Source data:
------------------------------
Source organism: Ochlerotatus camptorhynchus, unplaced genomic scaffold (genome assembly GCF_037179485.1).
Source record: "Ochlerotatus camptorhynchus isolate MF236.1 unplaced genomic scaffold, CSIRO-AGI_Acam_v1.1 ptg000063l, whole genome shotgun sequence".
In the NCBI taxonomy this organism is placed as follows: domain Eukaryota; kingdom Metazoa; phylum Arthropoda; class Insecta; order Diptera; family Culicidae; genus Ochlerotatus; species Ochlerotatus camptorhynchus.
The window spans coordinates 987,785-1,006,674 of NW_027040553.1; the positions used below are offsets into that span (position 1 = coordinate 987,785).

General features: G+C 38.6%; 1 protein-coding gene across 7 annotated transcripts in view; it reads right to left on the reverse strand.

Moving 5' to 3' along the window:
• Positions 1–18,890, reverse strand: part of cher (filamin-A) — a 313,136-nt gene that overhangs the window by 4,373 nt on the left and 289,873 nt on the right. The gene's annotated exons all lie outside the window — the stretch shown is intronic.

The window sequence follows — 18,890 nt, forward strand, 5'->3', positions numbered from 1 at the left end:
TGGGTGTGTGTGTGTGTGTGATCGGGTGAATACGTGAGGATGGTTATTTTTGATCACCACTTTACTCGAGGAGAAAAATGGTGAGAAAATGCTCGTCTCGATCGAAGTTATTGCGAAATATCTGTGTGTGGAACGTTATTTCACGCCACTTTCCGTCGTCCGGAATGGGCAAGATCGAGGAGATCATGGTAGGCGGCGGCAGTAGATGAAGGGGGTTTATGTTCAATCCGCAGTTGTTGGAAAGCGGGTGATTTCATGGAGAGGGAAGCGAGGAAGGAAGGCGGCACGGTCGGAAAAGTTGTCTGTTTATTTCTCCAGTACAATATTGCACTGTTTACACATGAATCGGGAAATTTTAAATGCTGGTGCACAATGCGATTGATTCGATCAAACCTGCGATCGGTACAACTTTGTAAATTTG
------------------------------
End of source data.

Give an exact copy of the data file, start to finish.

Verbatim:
Source organism: Ochlerotatus camptorhynchus, unplaced genomic scaffold (genome assembly GCF_037179485.1).
Source record: "Ochlerotatus camptorhynchus isolate MF236.1 unplaced genomic scaffold, CSIRO-AGI_Acam_v1.1 ptg000063l, whole genome shotgun sequence".
In the NCBI taxonomy this organism is placed as follows: domain Eukaryota; kingdom Metazoa; phylum Arthropoda; class Insecta; order Diptera; family Culicidae; genus Ochlerotatus; species Ochlerotatus camptorhynchus.
The window spans coordinates 987,785-1,006,674 of NW_027040553.1; the positions used below are offsets into that span (position 1 = coordinate 987,785).

General features: G+C 38.6%; 1 protein-coding gene across 7 annotated transcripts in view; it reads right to left on the reverse strand.

Moving 5' to 3' along the window:
• Positions 1–18,890, reverse strand: part of cher (filamin-A) — a 313,136-nt gene that overhangs the window by 4,373 nt on the left and 289,873 nt on the right. The gene's annotated exons all lie outside the window — the stretch shown is intronic.

The window sequence follows — 18,890 nt, forward strand, 5'->3', positions numbered from 1 at the left end:
TGGGTGTGTGTGTGTGTGTGATCGGGTGAATACGTGAGGATGGTTATTTTTGATCACCACTTTACTCGAGGAGAAAAATGGTGAGAAAATGCTCGTCTCGATCGAAGTTATTGCGAAATATCTGTGTGTGGAACGTTATTTCACGCCACTTTCCGTCGTCCGGAATGGGCAAGATCGAGGAGATCATGGTAGGCGGCGGCAGTAGATGAAGGGGGTTTATGTTCAATCCGCAGTTGTTGGAAAGCGGGTGATTTCATGGAGAGGGAAGCGAGGAAGGAAGGCGGCACGGTCGGAAAAGTTGTCTGTTTATTTCTCCAGTACAATATTGCACTGTTTACACATGAATCGGGAAATTTTAAATGCTGGTGCACAATGCGATTGATTCGATCAAACCTGCGATCGGTACAACTTTGTAAATTTG